Joliet wants NorthPoint to get ‘temporary’ access to Route 53

Circumstances cave in on ‘closed-loop’ concept

An aerial view of a warehouse distribution center built by the NorthPoint group near the intersection of Noel Road and Illinois Route 53 in Elwood. NorthPoint is developing the Third Coast Intermodal Hub, a warehouse development of more than 2,000 acres stretching from Joliet to Elwood.

The city of Joliet has joined NorthPoint Development’s cause to get at least temporary access to Route 53.

City Manager Beth Beatty has asked the state to grant NorthPoint’s request for an emergency permit allowing the developer access to Route 53 on a “temporary basis” for warehouses it has developed.

The move has alarmed NorthPoint critics, who have argued that the developer’s plan for a “closed-loop” road network to keep trucks off of Route 53 was a false promise.

The amount of semitrailer traffic on Route 53 has been a growing issue for years, and the city approved the NorthPoint project with plans for a “closed-loop” road network with bridges that would keep trucks off the highway.

The city issued a news release this week saying it wants the Illinois Department of Transportation to issue a permit giving NorthPoint emergency access to Route 53 in light of a court decision in March that imposed a temporary restraining order on NorthPoint’s use of Millsdale Road.

Beth Beatty, Joliet City Manager, speaks at the Joliet Region Chamber of Commerce Council for Working Women luncheon on Thursday Mar. 7th, 2024 in Joliet.

The NorthPoint warehouses had been using Millsdale Road to get into the CenterPoint Intermodal Center. But that access was denied by the order issued in an ongoing court case in which CenterPoint Properties contends the NorthPoint plan violates past agreements made with the city of Joliet.

The city wants NorthPoint to have access to Route 53 until it resolves the Millsdale Road issue or develops bridges that would create an alternative route, according to a letter sent by Beatty to the Illinois Department of Transportation.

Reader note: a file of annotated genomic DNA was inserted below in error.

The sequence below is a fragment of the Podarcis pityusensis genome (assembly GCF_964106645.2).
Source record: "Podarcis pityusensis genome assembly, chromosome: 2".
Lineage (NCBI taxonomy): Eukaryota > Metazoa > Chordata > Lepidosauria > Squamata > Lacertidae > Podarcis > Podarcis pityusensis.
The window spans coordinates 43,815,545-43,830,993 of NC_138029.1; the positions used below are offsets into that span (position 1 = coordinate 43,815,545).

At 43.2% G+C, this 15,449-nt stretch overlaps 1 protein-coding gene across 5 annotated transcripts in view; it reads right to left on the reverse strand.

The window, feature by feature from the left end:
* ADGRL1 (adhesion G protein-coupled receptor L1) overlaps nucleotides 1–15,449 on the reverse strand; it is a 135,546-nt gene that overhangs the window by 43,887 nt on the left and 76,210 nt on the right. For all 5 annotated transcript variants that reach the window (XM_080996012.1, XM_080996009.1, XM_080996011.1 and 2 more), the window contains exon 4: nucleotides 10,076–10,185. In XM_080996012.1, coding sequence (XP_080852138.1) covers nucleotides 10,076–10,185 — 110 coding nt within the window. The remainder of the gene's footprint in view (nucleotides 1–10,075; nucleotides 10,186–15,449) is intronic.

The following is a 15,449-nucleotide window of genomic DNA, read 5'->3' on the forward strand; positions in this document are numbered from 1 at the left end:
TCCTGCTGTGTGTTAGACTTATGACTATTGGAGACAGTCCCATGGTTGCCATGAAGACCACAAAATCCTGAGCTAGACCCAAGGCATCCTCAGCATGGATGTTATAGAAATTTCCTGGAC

“We can’t landlock the warehouses that are currently operating,” Beatty said Friday.

NorthPoint owns land east and west of Route 53. In 2022, the developer began building warehouses west of Route 53, which appeared to be aimed at getting access to the Joliet and Elwood intermodal yards before a bridge was needed.

But the plan has been foiled at least temporarily by the court order blocking access to Millsdale Road.

A building wall is constructed at the site of the new NorthPoint Compass Business Park along Route 53.

“We have to have access,” Patrick Robinson, vice president of development for NorthPoint, said Friday. “We’re going to get it worked out.”

Robinson said NorthPoint is in the process of seeking state approval for a bridge that would allow the developer to build the closed-loop road network it has planned.

In the meantime, NorthPoint has filled 1.7 million square feet of warehouse space with two users. One is the retailer Target. The other is a third-party logistics company that handles electric batteries.

In the news release issued by the city, Beatty said the city understands “the impact this emergency permit will have on the residents in the area and are committed to a quick resolution. We are working with our state, county, and regional partners to address freight congestion in Joliet and the region for the immediate and distant future.”

But Stephanie Irvine, a leader in the Just Say No to NorthPoint group, called the city’s support for an emergency permit “highly hypocritical” after past promises that NorthPoint development would not rely on Route 53.

“I think this letter shows it’s the same old, same old in Joliet,” Irvine said. “I think it just speaks to a lack of integrity and a complete willingness to bend over backwards for NorthPoint.”